Master Class: Stone Island
Master Class: Stone Island
- Words Mayan Rajendran
- Date June 8, 2016
The defining quality of any brand lies within the distinct characteristics of its ethos. Whether in the cut, finish, fabrics, feel, or even logo, there are certain touch points that allow a brand to resonate with it's customer; a clear indication of process, importance, stature and perception. It is quite rare however, to come across one that envelopes all of these traits and, on top of it all, applies a discernible signature. Enter Stone Island.
The Trademark Compass
The iconic Stone Island badge nestled carefully on the left arm sleeve is a simple compass comprised of black, hunter green and sunflower yellow. By far the brand’s most visible indicator, the badge carries more weight than simply providing visibility for the Italian brand. Although its initial symbolization referenced a love for the sea and aim for innovation, it has become an indicator and gateway for those who have a keen interest and appreciation for the sportswear, commitment, palette and particular style of the brand.
Apart from the recent sightings on popular icons like Travi$ Scott, Drake, and The Weeknd, and the super-collab with Supreme, Stone Island has been quite humble in its presence. Most loyalists and customers have grown fond of the brand through the story told by each garment, one that is clearly reiterated on the inner tag. Known for their unique fabric technology, intricate design details, rarity, and accessibility, or lack there of, with higher-than-average price points for sportswear, Stone Island has positioned itself into a tight space that is revered by many and accessed by few. It's history, craftsmanship, quality, and story, however, is respected by all.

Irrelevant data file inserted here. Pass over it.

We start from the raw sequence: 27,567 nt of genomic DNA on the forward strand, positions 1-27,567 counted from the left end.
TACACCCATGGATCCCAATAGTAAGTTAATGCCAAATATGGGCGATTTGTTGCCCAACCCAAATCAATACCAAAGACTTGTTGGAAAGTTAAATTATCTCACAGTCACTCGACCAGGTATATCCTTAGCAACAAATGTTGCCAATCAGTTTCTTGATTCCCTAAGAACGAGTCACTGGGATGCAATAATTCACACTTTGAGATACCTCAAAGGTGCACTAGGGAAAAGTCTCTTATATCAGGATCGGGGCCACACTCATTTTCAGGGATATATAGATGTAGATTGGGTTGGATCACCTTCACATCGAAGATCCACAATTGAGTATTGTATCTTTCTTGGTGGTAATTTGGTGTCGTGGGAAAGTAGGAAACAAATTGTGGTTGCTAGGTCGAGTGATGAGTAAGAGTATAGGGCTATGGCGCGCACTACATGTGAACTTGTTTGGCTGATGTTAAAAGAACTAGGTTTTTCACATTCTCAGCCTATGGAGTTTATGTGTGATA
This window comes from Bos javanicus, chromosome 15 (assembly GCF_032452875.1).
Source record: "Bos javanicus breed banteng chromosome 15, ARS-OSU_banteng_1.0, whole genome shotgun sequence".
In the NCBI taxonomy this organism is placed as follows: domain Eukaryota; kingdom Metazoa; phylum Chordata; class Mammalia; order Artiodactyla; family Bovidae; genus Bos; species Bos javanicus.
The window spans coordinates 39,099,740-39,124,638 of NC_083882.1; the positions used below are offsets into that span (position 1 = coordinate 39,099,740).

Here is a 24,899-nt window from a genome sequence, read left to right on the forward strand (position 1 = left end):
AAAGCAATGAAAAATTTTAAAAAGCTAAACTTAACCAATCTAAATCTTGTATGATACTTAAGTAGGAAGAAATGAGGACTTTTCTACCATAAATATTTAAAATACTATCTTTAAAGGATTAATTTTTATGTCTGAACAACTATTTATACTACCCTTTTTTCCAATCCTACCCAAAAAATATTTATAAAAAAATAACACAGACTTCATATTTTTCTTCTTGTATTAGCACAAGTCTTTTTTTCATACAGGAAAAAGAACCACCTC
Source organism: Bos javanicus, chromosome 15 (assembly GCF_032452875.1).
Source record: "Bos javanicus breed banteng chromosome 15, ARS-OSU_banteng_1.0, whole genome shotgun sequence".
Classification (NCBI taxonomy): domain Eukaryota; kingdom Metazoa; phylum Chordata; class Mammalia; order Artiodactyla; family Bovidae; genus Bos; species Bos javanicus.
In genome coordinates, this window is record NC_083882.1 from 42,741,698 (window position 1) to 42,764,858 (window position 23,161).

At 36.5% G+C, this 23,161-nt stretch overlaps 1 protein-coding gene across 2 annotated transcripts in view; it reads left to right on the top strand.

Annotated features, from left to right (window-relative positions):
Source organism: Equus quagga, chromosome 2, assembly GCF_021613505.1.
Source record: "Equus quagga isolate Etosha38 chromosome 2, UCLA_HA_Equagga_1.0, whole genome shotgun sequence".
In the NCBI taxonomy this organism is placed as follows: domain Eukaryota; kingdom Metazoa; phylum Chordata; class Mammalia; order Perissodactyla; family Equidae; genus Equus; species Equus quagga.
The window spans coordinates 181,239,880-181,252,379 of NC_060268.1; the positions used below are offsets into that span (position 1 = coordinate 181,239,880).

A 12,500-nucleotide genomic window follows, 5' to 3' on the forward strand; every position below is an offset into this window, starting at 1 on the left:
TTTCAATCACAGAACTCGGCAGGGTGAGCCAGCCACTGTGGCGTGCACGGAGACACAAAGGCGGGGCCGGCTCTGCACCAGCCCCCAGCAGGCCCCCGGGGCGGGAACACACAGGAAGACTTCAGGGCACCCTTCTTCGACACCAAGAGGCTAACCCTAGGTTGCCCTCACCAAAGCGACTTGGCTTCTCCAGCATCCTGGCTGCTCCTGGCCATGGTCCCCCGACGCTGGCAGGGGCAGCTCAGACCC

Carlo Rivetti and C.P. Company
Stone Island initially came as a vague and hazy vision to CEO and Creative Director Carlo Rivetti. The jovial, articulate, and inquisitive Rivetti took a heavy-handed approach in bringing Stone Island to fruition in 1982, but there were many events that lead him to build the foundation of innovation that supports the brand to this day.
Rivetti initially began his career in production after his father Silvio and uncle Pinot’s fondness for research lead them to develop a fashion sector within their family-owned production facility. Facilitating production for Armani and Valentino taught Rivetti much about the production process and he was soon was exposed to another Italian design firm, C.P. Company, known for its innovative designs and functional attributes. This lead Rivetti to work under Massimo Osti, C.P. Company’s designer and art director, and together they stumbled upon the early pieces that would make Stone Island.